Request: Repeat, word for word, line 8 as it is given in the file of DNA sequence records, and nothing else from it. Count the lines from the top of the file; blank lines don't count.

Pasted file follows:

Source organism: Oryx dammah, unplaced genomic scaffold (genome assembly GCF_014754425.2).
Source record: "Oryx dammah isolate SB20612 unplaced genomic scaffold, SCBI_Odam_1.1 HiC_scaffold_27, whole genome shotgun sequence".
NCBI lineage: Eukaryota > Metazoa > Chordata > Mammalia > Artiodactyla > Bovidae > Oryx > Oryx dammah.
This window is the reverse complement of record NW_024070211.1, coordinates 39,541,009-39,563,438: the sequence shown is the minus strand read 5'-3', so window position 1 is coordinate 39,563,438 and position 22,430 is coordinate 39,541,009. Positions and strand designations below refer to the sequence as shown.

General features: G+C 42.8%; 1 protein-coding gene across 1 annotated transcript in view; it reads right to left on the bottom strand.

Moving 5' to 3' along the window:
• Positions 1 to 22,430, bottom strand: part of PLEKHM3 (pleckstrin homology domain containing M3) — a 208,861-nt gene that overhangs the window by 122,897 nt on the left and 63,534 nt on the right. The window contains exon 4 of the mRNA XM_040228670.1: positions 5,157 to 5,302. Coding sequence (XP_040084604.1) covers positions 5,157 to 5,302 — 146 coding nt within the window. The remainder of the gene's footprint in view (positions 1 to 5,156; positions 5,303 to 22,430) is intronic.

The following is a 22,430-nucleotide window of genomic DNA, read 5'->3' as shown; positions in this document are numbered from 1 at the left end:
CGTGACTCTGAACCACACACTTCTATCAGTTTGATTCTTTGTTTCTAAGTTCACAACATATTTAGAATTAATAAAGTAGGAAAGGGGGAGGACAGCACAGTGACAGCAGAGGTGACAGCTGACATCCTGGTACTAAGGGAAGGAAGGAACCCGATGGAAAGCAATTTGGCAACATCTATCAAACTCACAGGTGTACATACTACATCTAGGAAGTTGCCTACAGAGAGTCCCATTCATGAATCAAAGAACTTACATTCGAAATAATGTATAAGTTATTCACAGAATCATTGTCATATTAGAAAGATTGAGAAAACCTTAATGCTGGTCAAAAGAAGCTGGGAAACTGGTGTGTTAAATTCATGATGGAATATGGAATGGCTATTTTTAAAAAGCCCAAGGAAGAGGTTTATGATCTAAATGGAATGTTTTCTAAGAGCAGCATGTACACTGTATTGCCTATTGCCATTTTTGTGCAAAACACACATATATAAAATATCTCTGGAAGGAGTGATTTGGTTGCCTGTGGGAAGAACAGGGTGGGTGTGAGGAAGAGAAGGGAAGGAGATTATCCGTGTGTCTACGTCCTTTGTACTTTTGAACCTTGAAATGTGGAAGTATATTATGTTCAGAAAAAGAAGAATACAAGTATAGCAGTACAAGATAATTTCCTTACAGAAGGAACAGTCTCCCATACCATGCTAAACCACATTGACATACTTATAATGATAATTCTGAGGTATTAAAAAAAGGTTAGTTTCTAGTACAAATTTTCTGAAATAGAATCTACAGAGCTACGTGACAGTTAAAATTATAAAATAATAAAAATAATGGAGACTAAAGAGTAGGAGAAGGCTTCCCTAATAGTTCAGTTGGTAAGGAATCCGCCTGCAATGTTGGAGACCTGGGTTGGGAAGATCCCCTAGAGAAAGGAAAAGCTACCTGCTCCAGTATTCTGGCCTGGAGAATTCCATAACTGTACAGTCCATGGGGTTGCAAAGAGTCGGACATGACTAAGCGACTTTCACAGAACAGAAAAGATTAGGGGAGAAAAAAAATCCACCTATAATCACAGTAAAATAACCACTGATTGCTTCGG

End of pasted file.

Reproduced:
The following is a 22,430-nucleotide window of genomic DNA, read 5'->3' as shown; positions in this document are numbered from 1 at the left end: